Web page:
Nathan took a pencil to the gooseneck on Talbert’s drawing, and his revisions led to what Talbert says is the lowest gooseneck it ever fabricated.  Engineers configured the gooseneck’s hydraulics, geometry and shape, designing a boom well specifically for the 992G loader arms and bracing it with a half-inch steel plate to boost durability. 

“I told them this is what we needed, and they did it,” Nathan says. “I don’t know how many other companies would have just told me to forget it. Talbert made it work. That really means a lot when your company depends on it.”  

Cat 992G loader's wheels and bucket had to come off, but otherwise it went as a 150,000-pound load.
Cat 992G loader's wheels and bucket had to come off, but otherwise it went as a 150,000-pound load.
He singles out Talbert’s Northeast sales representative, Russ Losh, for being especially helpful during the design process. 

The E3Nitro provides proportionate weight distribution to the rear axle group, according to Talbert people. It hydraulically dampens axle movement and controls load transfer among axles. When operated as a 3+1 or 3+2 configuration, the rear flip axles can be lifted for easy backing. 

The flip axles have removable connections with a 60-inch spacing between each. There’s a 15-foot, 1-inch spacing between the third and fourth axles to make it legal in certain states. Axle-weight adjustments for scaling is easy with the E3Nitro feature, Nathan adds. 

The trailer is pulled by a four-axle Peterbilt 388 tractor assembled from a glider kit. It has a 600-horsepower Cat diesel, a never-used 2000-model C16 – what old-car and truck restorers call new old-stock, or NOS -- that had been stored at a dealer. The Eaton Fuller 18-speed transmission was remanufactured.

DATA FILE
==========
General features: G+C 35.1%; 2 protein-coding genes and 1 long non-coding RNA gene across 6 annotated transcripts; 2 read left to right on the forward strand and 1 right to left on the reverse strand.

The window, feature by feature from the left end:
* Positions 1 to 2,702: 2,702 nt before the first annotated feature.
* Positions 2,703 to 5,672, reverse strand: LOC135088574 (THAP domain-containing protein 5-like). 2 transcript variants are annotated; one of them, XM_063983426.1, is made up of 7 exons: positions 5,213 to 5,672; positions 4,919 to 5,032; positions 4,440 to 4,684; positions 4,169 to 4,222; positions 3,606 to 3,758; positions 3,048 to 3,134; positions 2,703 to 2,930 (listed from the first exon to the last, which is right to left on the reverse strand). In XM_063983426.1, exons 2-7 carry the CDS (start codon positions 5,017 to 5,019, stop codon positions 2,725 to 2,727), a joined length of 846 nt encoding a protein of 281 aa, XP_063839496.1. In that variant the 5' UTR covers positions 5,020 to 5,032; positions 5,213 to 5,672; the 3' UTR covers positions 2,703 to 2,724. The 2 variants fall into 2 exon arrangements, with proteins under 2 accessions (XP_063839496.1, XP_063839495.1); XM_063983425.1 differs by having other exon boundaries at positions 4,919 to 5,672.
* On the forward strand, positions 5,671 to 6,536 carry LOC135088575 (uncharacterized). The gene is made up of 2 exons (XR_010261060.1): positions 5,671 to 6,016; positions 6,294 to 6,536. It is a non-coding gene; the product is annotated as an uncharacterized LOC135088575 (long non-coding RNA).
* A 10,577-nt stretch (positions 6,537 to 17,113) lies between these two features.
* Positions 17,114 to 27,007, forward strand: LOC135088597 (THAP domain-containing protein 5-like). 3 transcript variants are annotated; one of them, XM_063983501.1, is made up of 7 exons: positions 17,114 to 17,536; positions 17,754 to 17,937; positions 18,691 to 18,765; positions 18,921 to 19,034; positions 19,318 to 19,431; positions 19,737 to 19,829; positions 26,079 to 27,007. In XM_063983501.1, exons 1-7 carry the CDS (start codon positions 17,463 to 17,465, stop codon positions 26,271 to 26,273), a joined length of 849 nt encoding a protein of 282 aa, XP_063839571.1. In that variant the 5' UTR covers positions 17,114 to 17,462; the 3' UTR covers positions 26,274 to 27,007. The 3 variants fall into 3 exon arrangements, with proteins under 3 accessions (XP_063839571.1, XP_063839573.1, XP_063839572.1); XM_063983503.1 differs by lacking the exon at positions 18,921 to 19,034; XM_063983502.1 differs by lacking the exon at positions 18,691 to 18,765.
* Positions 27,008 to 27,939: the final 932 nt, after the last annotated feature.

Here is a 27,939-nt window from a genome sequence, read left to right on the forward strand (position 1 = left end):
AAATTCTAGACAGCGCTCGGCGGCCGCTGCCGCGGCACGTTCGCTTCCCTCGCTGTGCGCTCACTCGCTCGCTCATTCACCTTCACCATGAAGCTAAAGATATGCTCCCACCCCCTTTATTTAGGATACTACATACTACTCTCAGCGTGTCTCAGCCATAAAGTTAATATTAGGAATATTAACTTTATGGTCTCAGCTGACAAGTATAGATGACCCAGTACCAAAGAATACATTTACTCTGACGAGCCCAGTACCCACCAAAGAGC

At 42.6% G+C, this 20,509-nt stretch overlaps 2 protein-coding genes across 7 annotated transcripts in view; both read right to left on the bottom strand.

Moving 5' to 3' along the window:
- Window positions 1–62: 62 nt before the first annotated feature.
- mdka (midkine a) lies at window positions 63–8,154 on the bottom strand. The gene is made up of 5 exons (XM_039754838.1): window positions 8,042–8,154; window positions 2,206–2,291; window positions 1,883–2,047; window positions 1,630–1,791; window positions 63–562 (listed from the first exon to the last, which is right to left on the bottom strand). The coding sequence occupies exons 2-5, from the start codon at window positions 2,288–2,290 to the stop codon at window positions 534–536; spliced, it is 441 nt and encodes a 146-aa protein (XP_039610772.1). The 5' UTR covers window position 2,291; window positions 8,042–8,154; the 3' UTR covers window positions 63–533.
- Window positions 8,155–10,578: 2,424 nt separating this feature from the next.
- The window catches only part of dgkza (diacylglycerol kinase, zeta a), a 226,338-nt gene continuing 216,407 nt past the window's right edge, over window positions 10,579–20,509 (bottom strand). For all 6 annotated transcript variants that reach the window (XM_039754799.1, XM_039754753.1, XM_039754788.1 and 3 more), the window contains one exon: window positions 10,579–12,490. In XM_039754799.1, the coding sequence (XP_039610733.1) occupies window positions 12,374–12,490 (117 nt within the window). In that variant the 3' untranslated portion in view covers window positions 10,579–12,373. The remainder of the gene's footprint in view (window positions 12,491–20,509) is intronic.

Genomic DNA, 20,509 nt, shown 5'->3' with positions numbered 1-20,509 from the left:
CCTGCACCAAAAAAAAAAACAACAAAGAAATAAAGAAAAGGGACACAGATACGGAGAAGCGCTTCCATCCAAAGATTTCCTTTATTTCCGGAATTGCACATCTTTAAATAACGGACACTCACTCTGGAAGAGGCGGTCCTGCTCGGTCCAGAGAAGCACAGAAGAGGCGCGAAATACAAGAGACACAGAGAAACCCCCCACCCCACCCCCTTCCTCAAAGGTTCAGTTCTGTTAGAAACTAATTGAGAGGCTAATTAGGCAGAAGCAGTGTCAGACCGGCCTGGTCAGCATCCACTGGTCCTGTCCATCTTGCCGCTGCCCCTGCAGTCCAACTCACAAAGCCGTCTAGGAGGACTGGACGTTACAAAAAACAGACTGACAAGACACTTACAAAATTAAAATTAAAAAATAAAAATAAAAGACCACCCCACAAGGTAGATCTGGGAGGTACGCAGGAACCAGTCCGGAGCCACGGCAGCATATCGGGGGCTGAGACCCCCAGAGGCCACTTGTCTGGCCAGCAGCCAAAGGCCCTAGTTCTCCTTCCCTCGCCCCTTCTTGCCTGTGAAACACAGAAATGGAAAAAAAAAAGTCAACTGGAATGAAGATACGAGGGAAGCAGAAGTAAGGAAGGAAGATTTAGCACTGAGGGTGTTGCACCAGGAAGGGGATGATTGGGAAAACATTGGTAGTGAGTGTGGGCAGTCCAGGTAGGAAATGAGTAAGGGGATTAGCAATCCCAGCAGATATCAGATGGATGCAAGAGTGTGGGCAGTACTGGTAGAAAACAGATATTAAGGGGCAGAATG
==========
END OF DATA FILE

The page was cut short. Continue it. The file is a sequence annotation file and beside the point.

Bill Miller Equipment received the specialized trailer from Talbert and Hale in October 2013. The crew has made several trips across the states since then, and Nathan says he’s seeing the benefits of the trailer, both fiscally and logistically. 

On any run the trailer reduces the number of tractor-trailers needed. On long hauls that saves about $6,000 per rig in fuel, tires and other expenses. But he says the savings actually add up quicker on local runs because there are more loading and unloading operations in a given time period. 

The trailer weighs 68,000 pounds, about normal for this type of equipment, he says. The tractor weighs 25,000 and a typical load is 150,000, adding up to a gross combination weight of 243,000 pounds. 

“Adding this trailer to our fleet has saved us an immense amount of time and money,” he says. “We can load bigger equipment, which means we’re spending less time on tear down.” He added that the E3Nitro makes scaling at checkpoints a simple adjustment rather than the 15- to 20-minute process it is with earlier trailers. 

In six months, Bill Miller Equipment reduced its cross-country loads by six. Since each load costs the company about $6,000, Nathan anticipates the company is on target to save $72,000 in a year. That’s not including labor costs and expenses from some of the local loads the company has been able to condense, as well. 

Because certain components on the new Talbert trailer are interchangeable with others, crews can rearrange the goosenecks and flip axles on all of his trailers. Nathan says he wouldn’t hesitate to purchase another one.


  1. 1. wiliam bianchi [ November 02, 2015 @ 09:06PM ]

    I have some brand new heavy haul axles for sale who do i contact email me for more info


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Author Bio

Tom Berg

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Senior Contributing Editor

Journalist since 1965, truck writer and editor since 1978. CDL-qualified; conducts road tests on new heavy-, medium- and light-duty tractors and trucks. Specializes in vocational and hybrid vehicles.